When my husband and I returned from a camping trip a bit over four years ago, we selected a favorite photo for use as the desktop image on the laptop connected to our television.

Taken on an extraordinarily blustery day at Cape Disappointment State Park, the photo captured a wooden lifeboat that had been deposited on shore several years prior, just hours before the vessel was reclaimed by the sea.   The boat rested in debris tossed up by the storm, the ocean frothy and tumultuous, the sky gray and looming.  In the background waves sprayed against a promontory extending west.

Displayed on the 37-inch screen of our television, we discovered on the distant headlands, a lighthouse.  It was clearly a white cylinder sans the black stripe of Cape Disappointment Lighthouse, which we had visited during our stay.  Upon investigation, I found that Cape Disappointment State Park contains two lighthouses!  Cape Disappointment Lighthouse resides at the mouth of the Columbia River.  A mere two miles away, the hilltop tower seen in the photo was North Head Lighthouse.

North Head Lighthouse from Cape Disappointment campground
North Head Lighthouse from Cape Disappointment campground

We loved Cape Disappointment State Park, and my only disappointment from the trip was that we missed seeing this lighthouse.  So when we chose to head across the Columbia River for a day trip to Ilwaco during our recent Astoria camping trip, North Head Lighthouse was the first stop.  Rather than an unforeseen sight captured by accident, North Head Lighthouse and the route to reach it are now the prime subjects of a new batch of photos.

The full length of the path to the lighthouse is a quarter mile.  There are three benches along the way that can be used for resting.  Below describes each leg of this extended walk.

Be aware that the decline on the way to the lighthouse is an incline on the return.  So plan to reserve enough energy after your explorations to make it back to your vehicle.

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Bench in trees

200+ Steps

From the parking lot, head to the left of the houses previously used by lighthouse keepers and assistant keepers.  These buildings are now used as vacation rentals.  How novel!

Eventually you’ll see a bench just off the trail in the grass, surrounded by ferns and other greenery.  This walk segment is the longest stretch between seating options, over 300 steps total.

Bench near sign

200 Steps

Continue on the path from the bench in the trees.  After you emerge from the greenery the ocean stretches across the horizon, and gradually you will see the top of the lighthouse.  To the south you can see the Columbia River North Jetty in the distance.  An informative sign explains how this man-made seawall impacted this portion of coastline.  Very interesting…I’ll leave the details for you to discover on your own.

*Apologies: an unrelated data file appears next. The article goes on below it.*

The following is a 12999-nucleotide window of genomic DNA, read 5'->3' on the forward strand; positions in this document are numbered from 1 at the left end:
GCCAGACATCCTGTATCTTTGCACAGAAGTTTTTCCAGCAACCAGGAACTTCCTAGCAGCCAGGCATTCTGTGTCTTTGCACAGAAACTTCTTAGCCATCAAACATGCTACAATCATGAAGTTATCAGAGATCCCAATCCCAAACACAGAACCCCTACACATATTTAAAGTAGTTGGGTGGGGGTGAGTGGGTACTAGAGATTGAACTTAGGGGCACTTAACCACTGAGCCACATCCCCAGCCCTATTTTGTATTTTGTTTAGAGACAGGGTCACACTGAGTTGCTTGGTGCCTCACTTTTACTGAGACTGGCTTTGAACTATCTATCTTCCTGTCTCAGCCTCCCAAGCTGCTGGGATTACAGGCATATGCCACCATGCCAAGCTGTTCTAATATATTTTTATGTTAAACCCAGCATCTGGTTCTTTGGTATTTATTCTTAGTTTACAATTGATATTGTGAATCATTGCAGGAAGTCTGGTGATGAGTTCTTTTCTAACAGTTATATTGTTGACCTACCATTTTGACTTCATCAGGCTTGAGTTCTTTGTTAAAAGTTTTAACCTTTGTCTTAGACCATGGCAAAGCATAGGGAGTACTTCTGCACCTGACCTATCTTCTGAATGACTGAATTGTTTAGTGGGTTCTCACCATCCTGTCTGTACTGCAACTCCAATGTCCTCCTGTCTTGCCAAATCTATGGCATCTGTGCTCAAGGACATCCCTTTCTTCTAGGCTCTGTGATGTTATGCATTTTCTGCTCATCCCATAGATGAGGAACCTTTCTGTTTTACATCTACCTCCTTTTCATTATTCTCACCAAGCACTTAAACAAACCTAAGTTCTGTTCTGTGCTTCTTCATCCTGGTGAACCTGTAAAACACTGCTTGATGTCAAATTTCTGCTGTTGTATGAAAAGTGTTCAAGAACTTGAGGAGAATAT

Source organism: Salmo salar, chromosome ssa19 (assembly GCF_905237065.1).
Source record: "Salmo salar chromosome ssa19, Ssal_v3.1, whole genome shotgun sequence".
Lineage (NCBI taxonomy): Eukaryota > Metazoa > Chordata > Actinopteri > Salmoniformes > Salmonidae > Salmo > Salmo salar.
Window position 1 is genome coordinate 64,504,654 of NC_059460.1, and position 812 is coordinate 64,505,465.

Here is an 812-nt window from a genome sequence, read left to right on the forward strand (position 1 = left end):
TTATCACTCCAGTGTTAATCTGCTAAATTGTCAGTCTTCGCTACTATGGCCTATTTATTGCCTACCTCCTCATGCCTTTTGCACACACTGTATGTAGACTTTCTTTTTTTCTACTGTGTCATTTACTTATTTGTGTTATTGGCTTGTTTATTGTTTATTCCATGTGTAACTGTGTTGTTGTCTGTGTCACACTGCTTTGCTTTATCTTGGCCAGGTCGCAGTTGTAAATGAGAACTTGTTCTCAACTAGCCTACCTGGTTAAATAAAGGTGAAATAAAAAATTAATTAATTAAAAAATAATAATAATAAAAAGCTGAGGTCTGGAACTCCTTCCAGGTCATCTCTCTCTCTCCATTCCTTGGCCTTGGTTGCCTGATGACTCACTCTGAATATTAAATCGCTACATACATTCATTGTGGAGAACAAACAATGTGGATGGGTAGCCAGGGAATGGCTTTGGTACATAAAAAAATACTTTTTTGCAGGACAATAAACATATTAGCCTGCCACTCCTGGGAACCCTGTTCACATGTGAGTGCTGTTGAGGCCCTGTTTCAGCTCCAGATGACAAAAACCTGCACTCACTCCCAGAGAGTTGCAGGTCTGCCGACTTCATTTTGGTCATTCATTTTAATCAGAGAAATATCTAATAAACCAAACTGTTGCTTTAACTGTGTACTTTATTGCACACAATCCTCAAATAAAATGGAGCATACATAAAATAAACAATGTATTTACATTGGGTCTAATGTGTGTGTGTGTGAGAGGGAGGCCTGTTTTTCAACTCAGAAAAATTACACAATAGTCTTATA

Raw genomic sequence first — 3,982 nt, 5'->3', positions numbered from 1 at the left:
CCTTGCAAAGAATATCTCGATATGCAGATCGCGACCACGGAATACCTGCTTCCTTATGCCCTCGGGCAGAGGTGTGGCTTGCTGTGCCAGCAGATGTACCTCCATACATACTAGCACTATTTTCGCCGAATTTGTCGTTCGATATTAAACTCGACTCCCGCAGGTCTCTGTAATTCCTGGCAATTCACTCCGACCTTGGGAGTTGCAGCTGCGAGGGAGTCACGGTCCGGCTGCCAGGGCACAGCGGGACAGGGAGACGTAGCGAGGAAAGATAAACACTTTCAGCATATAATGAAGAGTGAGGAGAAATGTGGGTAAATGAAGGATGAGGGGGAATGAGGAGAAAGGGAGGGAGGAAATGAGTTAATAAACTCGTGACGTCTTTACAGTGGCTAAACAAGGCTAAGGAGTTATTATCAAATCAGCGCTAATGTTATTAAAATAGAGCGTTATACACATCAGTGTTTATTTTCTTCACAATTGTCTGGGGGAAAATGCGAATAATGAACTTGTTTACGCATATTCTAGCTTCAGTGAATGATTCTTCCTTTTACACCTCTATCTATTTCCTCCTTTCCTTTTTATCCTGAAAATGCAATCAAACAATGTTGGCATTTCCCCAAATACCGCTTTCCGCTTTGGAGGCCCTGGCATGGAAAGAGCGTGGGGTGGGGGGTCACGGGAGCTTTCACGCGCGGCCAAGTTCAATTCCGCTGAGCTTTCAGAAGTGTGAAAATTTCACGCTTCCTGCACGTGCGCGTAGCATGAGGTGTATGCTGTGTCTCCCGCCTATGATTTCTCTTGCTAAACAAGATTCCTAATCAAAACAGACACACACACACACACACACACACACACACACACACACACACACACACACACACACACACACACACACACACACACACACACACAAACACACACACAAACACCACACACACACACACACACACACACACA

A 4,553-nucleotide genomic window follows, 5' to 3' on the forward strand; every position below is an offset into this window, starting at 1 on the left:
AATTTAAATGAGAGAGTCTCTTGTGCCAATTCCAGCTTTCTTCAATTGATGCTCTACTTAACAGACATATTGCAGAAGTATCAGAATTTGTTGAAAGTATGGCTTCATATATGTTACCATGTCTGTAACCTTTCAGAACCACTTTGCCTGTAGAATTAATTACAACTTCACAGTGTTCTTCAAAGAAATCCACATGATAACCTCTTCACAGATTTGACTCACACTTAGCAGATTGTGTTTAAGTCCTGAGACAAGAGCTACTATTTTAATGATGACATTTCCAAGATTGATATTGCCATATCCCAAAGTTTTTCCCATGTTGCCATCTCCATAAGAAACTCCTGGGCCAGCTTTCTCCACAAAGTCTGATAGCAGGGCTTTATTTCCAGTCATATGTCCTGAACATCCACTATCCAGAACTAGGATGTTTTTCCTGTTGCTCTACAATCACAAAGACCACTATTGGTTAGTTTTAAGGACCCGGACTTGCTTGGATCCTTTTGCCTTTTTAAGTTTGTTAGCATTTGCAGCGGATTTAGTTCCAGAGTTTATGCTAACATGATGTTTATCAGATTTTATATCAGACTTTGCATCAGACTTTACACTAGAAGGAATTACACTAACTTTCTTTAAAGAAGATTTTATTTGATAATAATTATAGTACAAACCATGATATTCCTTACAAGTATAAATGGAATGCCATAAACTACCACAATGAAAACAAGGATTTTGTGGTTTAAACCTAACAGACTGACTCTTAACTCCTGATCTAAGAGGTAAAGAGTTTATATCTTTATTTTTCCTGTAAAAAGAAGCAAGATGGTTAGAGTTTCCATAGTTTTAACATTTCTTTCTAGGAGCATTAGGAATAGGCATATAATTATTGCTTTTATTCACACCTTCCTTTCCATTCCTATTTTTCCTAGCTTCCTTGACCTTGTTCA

Bench by lighthouse

125 Steps

The next and final place to rest is a primo seat overlooking the ocean, with the North Head Lighthouse rising very near.  Although there is chain-link fencing around the lighthouse, the bench is high enough to see over it while seated.  On a calm day this is the perfect place to contemplate days past, before modern navigation and communication aids, when this tall sentinel prevented shipwrecks and saved lives.


75 Steps

Reigning over the ocean on a jutting headland, a long span of sand between it and the Columbia River North Jetty, the North Head Lighthouse keeps watch over those approaching from the north.  The bluff-top buildings have resisted succumbing to harsh weather for over a century in order to keep those at sea safe.

According to Lighthouse Friends:

“North Head is the most intact light station in the Pacific Northwest. All of its original buildings remaining [sic] standing, including the tower, two oil houses, two residences, a barn, chicken coop, and garages.”

Walk Details for North Head Lighthouse Wheels:
Terrain: Trail of refined pea gravel, slight decline for most of it, leveling out as you approach the third bench, then fairly steep dropping down to lighthouse.
Seating: Three benches on the way to the lighthouse.
Fee: Day pass or Cape Disappointment State Park camping receipt. Additional fee for touring the lighthouse, when tours are available.
Restrooms: On the south side of the parking lot.
Directions: From the North Head Road loop in Ilwaco, turn west onto North Head Lighthouse Road which ends at the parking lot. The trail head is on the west side of the lot, skirting to the left of the lightkeeper buildings.